Funding the Formula

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JACKSON, Miss. (WJTV) – Ja’Kiya Scott is a 9th grader at Forest Hill High School in Jackson. The 14-year-old spent part of Monday afternoon going through an ACT prep book. She was practicing for the test instead of doing homework because a textbook wasn’t available to take home.

“I had to get a dismissal because I was sick and I went to one of my classes, and I asked for my work because I knew I wasn’t going to be able to get my work. Well, he said, “You know we only have the schoolbooks that are in the school.” So I don’t have a book to take home with me,” Ja’Kiya says. “I have to wait until the next day to catch up on two assignments instead of the one assignment that I could have done at home.”

Ja’Kiya say it’s just one of the challenges she faces on a daily basis. She is an at-risk student, a designation for students who get free lunches.

They’re also often students at risk of failing or dropping out of school. But Ja’Kiya is a good student. She’s taking accelerated classes and considered gifted. Still, she and her mother, Lora Williams, want more opportunities.

Lora says, “In the 9th grade, they were doing the MacBooks for the children. This year she’s in 9th grade. They don’t have the funding this year to give the kids the MacBooks.”

Without a computer at home, Ja’Kiya relies on the school library. But even that is a problem; she says, “Most of the time, the library isn’t open. Like today the library wasn’t open.”

Dr. Tim Martin is Assistant Superintendent for Clinton Public Schools. He says an increase in at-risk funding is needed, “Districts like Clinton and Madison and Rankin County, students have many more opportunities that are not afforded them in other places, so more money is needed in those districts to give those students opportunities that students elsewhere receive.”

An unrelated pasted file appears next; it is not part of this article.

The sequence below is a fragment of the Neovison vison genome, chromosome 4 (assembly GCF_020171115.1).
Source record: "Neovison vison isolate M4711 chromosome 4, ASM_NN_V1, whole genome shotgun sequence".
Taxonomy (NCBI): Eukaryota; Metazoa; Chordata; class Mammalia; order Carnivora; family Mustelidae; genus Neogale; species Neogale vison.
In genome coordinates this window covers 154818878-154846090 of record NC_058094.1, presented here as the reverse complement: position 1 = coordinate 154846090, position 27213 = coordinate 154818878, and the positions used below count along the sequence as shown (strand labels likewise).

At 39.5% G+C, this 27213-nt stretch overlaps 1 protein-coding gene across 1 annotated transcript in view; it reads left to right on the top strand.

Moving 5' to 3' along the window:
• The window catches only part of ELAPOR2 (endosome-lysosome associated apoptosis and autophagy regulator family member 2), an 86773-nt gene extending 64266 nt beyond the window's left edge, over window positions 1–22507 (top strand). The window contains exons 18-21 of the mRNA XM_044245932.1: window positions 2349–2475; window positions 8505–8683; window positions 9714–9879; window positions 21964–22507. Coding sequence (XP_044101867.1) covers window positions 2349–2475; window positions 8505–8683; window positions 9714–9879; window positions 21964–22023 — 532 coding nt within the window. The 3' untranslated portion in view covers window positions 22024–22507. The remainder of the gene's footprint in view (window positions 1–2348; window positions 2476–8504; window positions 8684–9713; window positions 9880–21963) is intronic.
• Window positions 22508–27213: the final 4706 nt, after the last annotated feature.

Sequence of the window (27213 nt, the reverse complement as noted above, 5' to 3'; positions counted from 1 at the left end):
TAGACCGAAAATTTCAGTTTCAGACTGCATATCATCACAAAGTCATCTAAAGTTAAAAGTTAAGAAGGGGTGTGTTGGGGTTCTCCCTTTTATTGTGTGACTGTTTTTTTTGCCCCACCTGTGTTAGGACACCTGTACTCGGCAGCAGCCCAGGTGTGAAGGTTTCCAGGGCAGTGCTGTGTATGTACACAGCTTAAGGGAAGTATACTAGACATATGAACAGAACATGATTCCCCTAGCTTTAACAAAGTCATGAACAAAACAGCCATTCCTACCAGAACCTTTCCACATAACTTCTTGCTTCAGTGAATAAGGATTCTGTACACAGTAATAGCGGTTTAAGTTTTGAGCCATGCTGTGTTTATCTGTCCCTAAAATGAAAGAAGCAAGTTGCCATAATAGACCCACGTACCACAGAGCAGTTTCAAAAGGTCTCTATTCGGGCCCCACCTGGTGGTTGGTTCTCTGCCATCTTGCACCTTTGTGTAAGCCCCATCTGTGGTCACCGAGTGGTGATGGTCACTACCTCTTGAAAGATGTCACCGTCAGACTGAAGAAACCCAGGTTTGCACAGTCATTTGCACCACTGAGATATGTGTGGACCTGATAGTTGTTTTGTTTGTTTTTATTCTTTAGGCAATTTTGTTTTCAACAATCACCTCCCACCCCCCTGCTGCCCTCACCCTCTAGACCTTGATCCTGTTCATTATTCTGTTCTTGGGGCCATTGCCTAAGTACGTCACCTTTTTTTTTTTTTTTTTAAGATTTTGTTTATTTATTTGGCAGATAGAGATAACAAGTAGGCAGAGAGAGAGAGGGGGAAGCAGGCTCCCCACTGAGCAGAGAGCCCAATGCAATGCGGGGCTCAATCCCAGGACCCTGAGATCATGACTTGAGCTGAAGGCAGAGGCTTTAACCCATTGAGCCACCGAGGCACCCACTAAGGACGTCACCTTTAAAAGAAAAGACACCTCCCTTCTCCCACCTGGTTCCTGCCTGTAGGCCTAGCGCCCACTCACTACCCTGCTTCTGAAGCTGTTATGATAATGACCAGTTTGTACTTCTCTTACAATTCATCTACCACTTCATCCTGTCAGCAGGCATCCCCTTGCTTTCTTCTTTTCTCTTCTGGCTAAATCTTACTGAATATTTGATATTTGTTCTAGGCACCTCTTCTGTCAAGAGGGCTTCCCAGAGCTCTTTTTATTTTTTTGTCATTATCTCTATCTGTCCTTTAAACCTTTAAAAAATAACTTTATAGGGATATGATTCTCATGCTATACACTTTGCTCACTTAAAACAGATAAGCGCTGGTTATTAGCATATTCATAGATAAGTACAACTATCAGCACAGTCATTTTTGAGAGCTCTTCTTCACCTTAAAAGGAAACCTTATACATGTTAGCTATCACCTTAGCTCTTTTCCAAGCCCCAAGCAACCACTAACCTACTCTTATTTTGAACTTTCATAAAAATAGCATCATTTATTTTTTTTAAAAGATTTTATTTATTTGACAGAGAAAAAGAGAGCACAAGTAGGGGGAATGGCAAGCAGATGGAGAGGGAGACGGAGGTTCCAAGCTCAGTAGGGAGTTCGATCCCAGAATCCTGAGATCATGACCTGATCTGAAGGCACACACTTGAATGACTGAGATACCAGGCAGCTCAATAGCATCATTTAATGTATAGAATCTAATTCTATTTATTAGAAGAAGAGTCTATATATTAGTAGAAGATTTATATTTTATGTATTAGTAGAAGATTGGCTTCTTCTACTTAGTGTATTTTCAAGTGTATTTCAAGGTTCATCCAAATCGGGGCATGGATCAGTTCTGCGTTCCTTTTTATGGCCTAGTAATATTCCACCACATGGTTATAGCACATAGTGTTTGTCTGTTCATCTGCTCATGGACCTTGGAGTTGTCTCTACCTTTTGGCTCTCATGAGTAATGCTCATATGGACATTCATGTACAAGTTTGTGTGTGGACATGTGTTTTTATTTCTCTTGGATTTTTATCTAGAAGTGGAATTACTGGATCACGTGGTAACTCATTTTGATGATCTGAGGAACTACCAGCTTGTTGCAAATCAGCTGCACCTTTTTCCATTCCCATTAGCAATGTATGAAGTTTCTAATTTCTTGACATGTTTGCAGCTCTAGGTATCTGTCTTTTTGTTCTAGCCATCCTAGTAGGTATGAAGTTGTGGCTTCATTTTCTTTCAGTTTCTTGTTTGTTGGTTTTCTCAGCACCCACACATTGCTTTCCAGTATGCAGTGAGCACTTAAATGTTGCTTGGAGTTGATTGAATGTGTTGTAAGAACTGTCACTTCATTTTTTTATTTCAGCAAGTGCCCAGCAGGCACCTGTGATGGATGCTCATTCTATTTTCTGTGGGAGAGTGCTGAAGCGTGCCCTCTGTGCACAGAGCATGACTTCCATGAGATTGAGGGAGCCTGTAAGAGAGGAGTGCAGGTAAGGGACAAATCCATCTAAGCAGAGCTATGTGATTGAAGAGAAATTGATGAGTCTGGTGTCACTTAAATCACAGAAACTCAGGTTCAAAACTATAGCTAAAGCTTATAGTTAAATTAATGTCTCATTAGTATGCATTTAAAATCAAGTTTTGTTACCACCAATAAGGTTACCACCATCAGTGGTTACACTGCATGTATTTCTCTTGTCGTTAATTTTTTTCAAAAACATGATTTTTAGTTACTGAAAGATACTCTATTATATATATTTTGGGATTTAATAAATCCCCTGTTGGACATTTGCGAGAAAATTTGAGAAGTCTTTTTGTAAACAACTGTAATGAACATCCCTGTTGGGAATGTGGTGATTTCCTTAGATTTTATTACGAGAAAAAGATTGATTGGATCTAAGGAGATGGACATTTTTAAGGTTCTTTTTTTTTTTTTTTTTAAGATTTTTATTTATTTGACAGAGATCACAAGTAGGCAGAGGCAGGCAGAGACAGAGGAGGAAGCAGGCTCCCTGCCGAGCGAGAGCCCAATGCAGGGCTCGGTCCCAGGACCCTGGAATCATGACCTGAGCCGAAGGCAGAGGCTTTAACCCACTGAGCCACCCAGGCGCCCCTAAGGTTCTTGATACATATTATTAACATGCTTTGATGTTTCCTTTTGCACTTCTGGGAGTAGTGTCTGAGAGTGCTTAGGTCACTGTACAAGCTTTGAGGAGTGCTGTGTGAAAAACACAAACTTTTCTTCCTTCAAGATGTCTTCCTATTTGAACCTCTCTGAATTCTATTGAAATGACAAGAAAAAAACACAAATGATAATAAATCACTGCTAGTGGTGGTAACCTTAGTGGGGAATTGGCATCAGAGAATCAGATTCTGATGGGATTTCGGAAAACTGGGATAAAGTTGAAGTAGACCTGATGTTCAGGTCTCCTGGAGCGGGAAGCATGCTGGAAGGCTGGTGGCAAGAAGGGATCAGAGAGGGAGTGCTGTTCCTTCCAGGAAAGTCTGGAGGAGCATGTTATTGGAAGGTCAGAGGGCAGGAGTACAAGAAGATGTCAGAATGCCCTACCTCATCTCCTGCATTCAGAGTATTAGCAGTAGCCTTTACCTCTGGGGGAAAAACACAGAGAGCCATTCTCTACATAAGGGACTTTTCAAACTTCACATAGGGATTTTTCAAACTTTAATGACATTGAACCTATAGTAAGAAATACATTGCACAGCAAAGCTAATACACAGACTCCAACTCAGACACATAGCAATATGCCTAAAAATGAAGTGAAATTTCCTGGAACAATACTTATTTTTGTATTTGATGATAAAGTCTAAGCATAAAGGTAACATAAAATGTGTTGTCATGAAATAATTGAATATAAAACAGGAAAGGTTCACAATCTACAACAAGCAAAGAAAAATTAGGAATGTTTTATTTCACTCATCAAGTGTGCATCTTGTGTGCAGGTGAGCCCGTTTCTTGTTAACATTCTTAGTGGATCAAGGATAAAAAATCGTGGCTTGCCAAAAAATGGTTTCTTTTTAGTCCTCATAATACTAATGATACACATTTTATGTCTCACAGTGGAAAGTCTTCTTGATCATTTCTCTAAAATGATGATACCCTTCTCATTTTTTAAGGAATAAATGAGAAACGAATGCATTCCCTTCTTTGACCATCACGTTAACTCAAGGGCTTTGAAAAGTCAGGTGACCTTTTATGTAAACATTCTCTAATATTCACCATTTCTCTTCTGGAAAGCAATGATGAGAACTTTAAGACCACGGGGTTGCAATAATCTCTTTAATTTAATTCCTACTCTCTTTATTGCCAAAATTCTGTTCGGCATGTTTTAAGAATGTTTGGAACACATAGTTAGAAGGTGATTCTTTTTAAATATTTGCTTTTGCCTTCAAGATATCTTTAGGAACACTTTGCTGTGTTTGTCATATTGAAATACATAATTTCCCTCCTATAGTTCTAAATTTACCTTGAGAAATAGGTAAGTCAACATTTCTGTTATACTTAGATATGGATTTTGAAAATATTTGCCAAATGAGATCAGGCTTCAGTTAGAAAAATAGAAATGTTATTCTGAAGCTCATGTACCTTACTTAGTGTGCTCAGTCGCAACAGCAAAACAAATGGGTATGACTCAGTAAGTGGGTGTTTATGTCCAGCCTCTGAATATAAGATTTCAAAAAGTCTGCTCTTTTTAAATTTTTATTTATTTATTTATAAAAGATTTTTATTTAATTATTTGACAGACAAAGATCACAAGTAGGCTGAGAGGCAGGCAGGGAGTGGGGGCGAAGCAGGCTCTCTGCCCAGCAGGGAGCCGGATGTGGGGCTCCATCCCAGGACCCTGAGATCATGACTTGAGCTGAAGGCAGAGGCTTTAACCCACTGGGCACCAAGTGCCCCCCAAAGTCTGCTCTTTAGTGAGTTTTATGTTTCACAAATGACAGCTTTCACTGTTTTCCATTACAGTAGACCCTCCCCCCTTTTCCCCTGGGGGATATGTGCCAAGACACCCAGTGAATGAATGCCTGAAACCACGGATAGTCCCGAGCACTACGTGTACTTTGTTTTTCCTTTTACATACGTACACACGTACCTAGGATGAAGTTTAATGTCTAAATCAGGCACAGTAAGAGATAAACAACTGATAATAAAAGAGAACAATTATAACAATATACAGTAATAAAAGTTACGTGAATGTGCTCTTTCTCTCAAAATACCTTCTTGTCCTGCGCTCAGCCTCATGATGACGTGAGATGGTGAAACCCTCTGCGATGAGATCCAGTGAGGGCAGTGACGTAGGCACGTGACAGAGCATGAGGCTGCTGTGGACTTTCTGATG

And he’d love to see more money for students in other categories too.

“There’s a lot of work to take place but we went to the meeting this past week and as far as the ad-ons for gifted students, for special ed students, for students that English is not their first language, having additional monies for those students is exciting. Right now, those students are outside the formula, and they’re not funded.”

And that’s one thing that EdBuild could propose to lawmakers. The non-profit company was hired last month by the state to reevaluate the Mississippi Adequate Education Program, or MAEP, which was created 20 years ago. EdBuild CEO Rebecca Sibilia talked to legislators last week. The meeting was preliminary, and no decisions have been made yet. But Sibilia hopes to have suggestions to lawmakers by the end of the year.